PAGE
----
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Discussion Starter · #1 ·
my hive #2 has 90% of the brood nest in the top box (of 3 meds.) along with only a thin strip of honey. and then yesterday i found 5 queen cups on the bottom of one frame and 1 on another. they were just cups, not full size cells. BUT they each had a little puddle of white jelly in them. i didn't see a larva.

there's a good amount of nectar. but it's scattered throughout the hive. disorganized. the bottom box has no brood, a lot of pollen. there's still 5+ unbuilt frames in the lower two boxes.

if this is a supercedure, i'm fine with it. but if it's a swarm, i'd rather not let that happen. after all my reading, i still don't understand the difference in a supersedure cell and a swarm cell.

i moved a couple unbuilt frames up into that top box brood nest. but now wondering if i should have done more. i.e. put the bottom box on the top?

if they really are going to swarm, i can split them into some nucs. but i wasn't really ready to do that on my learning curve. how much time do i have to decide?
 

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There's good reason for not understanding swarm versus supersedure cells. Swarm cells tend to be larger in number, and built low on combs, while SC's are usually fewer, and more centered, but not always. & even if you did fully understand, you may not be able to prevent (or allow) either.

Swarms tend to happen when the colony decides it should reproduce, (often due to crowding, but also due to other factors).

Supercedures tend to occur when the leading queen begins "failing", but may also have to do with anything disrupting "normal" colony operations - like new colony population imbalance, or disruptions from (well intended, but often over-frequent) inspections. The queen gets the blame, and they undertake to replace her.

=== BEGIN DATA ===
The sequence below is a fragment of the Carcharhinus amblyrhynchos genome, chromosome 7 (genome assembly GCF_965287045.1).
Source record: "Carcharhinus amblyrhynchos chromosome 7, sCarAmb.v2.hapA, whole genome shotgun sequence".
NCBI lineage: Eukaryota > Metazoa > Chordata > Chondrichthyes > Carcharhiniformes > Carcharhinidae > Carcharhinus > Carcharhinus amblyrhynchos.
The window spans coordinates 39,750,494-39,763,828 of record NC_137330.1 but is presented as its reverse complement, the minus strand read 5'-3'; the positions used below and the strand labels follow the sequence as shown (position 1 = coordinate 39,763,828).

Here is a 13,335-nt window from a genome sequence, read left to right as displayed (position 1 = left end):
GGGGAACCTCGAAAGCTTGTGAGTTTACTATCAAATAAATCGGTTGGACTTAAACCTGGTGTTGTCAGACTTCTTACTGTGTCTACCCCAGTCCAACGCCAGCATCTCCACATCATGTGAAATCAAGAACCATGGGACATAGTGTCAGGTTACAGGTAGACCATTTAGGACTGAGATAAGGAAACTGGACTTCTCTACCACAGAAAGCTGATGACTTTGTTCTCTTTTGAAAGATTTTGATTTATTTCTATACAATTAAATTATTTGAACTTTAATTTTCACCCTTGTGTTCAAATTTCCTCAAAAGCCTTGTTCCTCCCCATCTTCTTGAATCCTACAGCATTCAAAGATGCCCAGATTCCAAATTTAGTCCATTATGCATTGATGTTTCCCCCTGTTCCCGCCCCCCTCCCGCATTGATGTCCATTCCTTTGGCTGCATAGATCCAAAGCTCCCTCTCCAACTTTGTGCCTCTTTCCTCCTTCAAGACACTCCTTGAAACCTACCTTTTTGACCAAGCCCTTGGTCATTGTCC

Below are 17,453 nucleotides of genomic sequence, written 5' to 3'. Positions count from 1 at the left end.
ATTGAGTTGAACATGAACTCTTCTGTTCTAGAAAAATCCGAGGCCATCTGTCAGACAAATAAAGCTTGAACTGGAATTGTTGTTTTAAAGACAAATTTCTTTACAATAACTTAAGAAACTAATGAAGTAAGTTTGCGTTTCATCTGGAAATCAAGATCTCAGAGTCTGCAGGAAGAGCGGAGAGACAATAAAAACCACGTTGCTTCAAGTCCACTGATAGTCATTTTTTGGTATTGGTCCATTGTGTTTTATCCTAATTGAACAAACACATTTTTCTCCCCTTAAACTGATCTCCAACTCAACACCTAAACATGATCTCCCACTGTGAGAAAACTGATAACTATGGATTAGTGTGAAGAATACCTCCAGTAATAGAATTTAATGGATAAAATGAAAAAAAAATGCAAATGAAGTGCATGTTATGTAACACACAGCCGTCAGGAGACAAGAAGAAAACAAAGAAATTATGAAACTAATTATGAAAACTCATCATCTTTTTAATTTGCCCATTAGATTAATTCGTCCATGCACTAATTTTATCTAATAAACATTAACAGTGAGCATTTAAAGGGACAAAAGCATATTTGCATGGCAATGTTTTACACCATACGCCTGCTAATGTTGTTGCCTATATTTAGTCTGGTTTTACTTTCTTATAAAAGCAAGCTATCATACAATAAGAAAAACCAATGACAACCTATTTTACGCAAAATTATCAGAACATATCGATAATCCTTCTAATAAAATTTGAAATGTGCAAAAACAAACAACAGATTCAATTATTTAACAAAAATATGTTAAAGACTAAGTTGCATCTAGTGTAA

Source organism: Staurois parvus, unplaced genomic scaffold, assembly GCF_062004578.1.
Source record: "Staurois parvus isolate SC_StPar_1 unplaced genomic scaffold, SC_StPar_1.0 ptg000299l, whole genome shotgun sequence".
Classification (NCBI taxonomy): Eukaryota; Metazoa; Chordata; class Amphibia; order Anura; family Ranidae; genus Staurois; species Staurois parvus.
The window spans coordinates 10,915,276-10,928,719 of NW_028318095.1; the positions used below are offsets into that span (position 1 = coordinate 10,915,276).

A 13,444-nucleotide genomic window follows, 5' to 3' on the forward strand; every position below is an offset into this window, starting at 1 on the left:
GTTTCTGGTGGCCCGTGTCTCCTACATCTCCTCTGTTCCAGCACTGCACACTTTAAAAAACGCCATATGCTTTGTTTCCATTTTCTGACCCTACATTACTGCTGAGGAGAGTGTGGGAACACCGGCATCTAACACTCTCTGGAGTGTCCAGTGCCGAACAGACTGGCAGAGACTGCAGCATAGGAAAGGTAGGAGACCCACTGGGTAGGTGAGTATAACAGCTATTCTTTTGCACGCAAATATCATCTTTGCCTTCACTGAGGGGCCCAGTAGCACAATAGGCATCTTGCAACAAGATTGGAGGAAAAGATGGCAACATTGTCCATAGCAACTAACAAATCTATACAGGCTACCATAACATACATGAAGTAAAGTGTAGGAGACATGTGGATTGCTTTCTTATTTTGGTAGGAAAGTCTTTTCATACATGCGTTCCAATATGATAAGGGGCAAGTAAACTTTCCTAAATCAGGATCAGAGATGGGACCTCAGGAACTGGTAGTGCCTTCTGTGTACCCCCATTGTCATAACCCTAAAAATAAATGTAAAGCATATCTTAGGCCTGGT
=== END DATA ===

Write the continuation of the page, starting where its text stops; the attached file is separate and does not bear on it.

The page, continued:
That you have primed queen cups means you have ~2 weeks before a new queen may emerge.

If you observe a healthy queen, with 1 egg/2 larvae/3 capped brood (X100 or 1000, or frame(s) - whatever), then you may want to either remove swarm or supercedure cells into another starter colony, or destroy the cells, and let things settle back down.

It appears you first need to assess the presence of a good laying queen ( or not), & then decide whether to remove or destroy any or all, or most of the cells. If you have only cups at this point, you could easily wait a week, and plan accordingly ( prepare for a possible split).
 

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They are now queen cells once there is an egg or larva and royal jelly.

Never destroy all queen cells, you could end up queenless.

Sounds like your hive was honey bound and no room above to expand and they hive decided to swarm. If they swarm it usually happens right after the queen cells are capped (8 days after the egg was laid)

I would take the queen and a few frames and make a nuc. Remove all but two queen cells in the original live, closer the cells are to each the better (you want first queen to hatch and find the other cell and kill it before it hatches).

I would organized the box a little for them take the nectar/honey frames and move them to the outside frames, move most of brood frames to the bottom an middle box. And the top I would have honey storage and empty. This will open up the brood nest and get the other frames drawn.

Something like this
EEHEHEHEEE
HHBBEBBEHH
HBBEBBEBBH
 

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Discussion Starter · #8 ·
thanks for the advice.

12 hours ago, i convinced myself they are definitely going to swarm and i am definitely going to try to split them first. 8 hours ago, i convinced myself that the wax builders might catch up and give this queen some room, and they could still pull it out.

i need more info to stop my brain from guessing itself to death. is there a definitive book or website describing the queen cell building process. like, '2-3 days later, the hive pheromones change, they do a xxx dance and they decide to tear down the cell.' i've pieced together enough from the forum, michael bush, and other books to know i want to know more. do either of tom seely's books get into detail about the cell building process?
 

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>the sure-fire answer is: "guess right most of the time based on experience."
You will hear this allot "there is no right answer in beekeeping"

If I were to place a bet, I would bet your hive will swarm.
 

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Discussion Starter · #11 ·
they must have swarmed already. I found a hatched queen cell hidden where I hadn't seen it before.
I put the remaining queen cells in a nuc to hedge my bets. now I'm worried about the other hive. it's in the same condition. chock full of nectar. capped and open brood but zero open comb for new eggs. they have empty frames to expand but aren't building much new comb. I searched and didn't see any queen cells ...yet.
 
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